While lines bring colour to personalities in cartoonist Ranga's extensive collection, colours bring life to lines at an exhibition of works by S. Nagaraj and S.N. Purohit

At the Indian Cartoon Gallery, 70 out of over 2,000 autographed caricatures from cartoonist Ranga's extensive collection are currently on display. The collection opens with a sketch of Gandhiji whose robes appear as the Indian map. The caricature at that time, found itself on one of the Indian stamps featuring the Mahatma.

Ranga, or N.K.Ranganathan, reportedly holds a Limca record for the highest collection of autographed caricatures of national and world personalities. The collection in this exhibition largely features political personalities from across India and the world, including Indira Gandhi, Jawaharlal Nehru, Morarji Desai, N.T. Rama Rao, K. Kamaraj, M.G. Ramachandran, Bill Clinton, Yasser Arafat, Benazir Bhutto and Margaret Thatcher.

Some of these leaders have even written charming messages for the artist.“Am I not a handsome man?,” asks a crookedly smiling C. Rajagopalachari, leaning on his cane. “As always, wonderful to be seen through your eyes and your pen,” writes K.R. Narayananan. Margaret Thatcher comments: “It is good to see you again”.

“Ten years have passed since the demise of Ranga. We wanted to rejuvenate his name in the minds of viewers who wanted to recollect his message. He was known for his simple and quick caricatures which somehow capture the essence of the personality,” says V.G. Narendra, Managing Trustee of the Indian Institute of Cartoonists.

N.K. Ranganathan started his career with “Shankar's Weekly”. His cartoons have appeared in publications such as The Statesman, The Indian Express and The Tribune. He has also published books, featuring his cartoons, on Atal Bihari Vajpayee and Indira Gandhi.

Ranga's autographed caricatures will be on display until April 21 at the Indian Cartoon Gallery, No.1, Midford House, Midford Garden,Off M.G. Road, near Big Kids Kemp. For details, contact 41758540.

From lines to colours

Even as lines bring colour into personalities, colours bring life to lines in the latest exhibition featuring works by S. Nagaraj and S.N. Purohit at the Renaissance Gallerie.

Nagaraj's works are intense, almost fierce with the dominating female figure sitting up over the lifeless form of the male. The female figure is often seated under the tree, over a snake, whose coils are wrapped around the male figure.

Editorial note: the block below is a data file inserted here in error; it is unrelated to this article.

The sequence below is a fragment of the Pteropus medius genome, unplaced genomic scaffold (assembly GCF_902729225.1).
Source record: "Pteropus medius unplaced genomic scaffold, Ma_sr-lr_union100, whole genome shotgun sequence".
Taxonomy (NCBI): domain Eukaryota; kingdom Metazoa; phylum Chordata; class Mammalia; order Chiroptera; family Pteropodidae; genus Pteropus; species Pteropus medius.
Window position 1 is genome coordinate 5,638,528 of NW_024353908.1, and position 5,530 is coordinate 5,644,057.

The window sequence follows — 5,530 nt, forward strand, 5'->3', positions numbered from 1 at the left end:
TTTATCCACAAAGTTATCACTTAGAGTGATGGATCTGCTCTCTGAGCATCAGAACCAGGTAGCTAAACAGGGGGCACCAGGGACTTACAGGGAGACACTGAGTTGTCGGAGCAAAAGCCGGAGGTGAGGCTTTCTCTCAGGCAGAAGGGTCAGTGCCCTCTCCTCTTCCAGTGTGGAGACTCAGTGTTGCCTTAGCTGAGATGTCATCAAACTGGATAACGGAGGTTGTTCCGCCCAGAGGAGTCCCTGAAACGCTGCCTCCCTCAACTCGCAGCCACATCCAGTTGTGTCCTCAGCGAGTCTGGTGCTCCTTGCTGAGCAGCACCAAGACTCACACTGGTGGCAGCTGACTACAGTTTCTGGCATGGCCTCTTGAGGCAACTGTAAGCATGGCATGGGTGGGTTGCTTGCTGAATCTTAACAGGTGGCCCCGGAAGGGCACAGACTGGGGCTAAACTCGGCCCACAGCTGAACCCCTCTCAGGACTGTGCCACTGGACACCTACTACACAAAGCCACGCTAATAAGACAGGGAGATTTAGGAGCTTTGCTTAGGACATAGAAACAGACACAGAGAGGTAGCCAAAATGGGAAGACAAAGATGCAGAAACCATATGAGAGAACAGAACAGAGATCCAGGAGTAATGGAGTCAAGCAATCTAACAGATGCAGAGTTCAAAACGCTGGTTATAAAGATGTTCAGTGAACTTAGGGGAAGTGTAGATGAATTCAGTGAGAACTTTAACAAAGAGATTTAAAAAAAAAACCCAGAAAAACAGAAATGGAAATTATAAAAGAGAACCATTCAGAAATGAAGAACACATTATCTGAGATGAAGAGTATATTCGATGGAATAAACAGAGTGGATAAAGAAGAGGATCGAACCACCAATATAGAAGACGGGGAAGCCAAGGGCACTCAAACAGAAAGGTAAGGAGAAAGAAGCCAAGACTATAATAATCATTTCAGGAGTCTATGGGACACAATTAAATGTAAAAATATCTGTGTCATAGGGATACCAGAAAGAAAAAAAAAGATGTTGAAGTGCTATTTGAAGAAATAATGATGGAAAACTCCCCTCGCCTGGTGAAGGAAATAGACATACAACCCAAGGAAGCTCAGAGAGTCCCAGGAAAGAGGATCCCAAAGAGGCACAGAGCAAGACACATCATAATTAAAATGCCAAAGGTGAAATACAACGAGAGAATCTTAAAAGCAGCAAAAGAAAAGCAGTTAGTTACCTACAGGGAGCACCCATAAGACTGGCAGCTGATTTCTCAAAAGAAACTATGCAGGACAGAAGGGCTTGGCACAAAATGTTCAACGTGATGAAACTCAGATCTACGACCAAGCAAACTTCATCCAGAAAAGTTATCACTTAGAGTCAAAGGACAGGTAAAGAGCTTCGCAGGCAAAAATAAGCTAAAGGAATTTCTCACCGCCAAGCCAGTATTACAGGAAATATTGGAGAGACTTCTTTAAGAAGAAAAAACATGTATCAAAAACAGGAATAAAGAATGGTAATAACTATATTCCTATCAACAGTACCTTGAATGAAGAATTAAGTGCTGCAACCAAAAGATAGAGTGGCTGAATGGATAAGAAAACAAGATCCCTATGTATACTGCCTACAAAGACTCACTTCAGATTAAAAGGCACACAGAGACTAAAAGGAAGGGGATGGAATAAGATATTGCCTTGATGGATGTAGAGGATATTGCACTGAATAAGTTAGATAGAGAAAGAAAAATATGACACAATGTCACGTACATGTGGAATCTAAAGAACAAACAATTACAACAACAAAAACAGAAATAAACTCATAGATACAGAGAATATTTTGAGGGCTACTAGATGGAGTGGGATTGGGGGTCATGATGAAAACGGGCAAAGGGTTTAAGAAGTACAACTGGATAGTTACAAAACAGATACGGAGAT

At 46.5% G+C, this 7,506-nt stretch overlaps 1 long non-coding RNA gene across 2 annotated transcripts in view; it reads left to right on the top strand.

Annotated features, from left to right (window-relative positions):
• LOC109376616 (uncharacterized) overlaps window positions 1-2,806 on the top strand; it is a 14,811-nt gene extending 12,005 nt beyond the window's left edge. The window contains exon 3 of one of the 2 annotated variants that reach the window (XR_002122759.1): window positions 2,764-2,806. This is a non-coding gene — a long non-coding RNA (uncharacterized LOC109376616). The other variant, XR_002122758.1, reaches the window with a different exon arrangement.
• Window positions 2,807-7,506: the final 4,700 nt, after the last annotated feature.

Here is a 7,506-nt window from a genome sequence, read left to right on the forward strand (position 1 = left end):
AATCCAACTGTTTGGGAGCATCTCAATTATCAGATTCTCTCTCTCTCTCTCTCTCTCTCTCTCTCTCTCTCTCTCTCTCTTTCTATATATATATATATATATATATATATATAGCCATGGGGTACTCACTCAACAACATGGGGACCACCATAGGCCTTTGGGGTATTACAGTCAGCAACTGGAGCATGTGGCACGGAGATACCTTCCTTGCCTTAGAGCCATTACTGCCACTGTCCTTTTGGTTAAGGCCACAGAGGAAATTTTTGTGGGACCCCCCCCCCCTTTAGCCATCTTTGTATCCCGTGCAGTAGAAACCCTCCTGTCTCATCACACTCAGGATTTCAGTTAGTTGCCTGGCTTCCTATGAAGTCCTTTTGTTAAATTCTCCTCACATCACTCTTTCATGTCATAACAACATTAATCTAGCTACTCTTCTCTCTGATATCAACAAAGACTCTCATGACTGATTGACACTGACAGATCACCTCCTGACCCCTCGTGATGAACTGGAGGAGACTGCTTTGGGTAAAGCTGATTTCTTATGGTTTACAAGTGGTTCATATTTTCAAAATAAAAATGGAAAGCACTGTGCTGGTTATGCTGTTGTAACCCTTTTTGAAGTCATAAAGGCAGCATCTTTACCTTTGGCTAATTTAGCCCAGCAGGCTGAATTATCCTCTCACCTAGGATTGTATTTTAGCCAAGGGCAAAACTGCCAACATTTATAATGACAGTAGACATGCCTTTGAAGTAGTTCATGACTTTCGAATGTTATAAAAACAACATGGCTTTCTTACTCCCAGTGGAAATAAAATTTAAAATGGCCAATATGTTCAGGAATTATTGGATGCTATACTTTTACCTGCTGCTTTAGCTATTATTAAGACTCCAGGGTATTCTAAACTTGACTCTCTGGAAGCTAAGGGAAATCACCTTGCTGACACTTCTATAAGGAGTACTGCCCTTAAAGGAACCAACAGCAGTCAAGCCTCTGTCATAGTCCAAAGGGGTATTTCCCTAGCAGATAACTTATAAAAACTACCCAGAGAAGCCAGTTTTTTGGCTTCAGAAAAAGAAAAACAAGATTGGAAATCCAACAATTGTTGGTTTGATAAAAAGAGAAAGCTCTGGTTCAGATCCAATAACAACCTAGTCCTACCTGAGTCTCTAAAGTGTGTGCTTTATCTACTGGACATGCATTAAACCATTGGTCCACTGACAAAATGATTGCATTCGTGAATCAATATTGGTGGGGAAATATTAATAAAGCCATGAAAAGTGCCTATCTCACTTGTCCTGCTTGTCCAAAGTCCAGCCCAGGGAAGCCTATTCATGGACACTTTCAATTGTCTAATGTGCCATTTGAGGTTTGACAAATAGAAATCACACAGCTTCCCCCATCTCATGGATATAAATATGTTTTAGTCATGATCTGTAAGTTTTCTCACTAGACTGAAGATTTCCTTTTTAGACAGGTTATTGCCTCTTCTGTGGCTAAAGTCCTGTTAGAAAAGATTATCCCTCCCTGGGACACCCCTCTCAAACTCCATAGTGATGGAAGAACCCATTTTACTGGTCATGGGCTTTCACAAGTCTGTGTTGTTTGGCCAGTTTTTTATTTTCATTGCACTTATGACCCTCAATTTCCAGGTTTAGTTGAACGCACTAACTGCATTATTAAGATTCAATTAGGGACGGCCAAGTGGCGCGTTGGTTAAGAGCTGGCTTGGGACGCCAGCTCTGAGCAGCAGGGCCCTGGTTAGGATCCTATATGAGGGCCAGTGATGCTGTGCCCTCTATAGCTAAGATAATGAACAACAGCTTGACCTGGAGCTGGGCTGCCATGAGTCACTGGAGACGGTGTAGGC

His background is ambiguously darker than his characters who are painted in bright, almost fluorescent shades.

“My works are collectively titled ‘Mahasati' representing the lives of the Indian women who have sacrificed their husbands to battle. I want to educate people about their sacrifices,” explains Nagaraj, who says his works are “tradition-based modern art”. Some of 76-year old Purohit's works are as abstract as Nagraj's works are character-based. But his abstractions sometimes take shape to resemble forces like “Hope” or the “Elements in Nature”.

Sometimes he adds lines to form a shape through colours like in “Hope” and many times, the colours themselves form shapes, like in “Sea Dream”.

“I believe that modern art is a culmination of many different aspects of art, where people experiment and find their own style. I have also found my own style to communicate my thoughts and emotions — I throw colours on the canvas and balance them out. These colours intermix to form patterns and I draw over what remains on the canvas,” describes Purohit, who has been painting for over 50 years.

His works are forceful as they are colourful and seem to express the depth of his life experiences.

The exhibition also features works by Yashwant Shirwadkar and Nitin Utge. The collection will be on display until April 20 at the Renaissance Gallerie, off Cunningham Road. For details, call 22202232.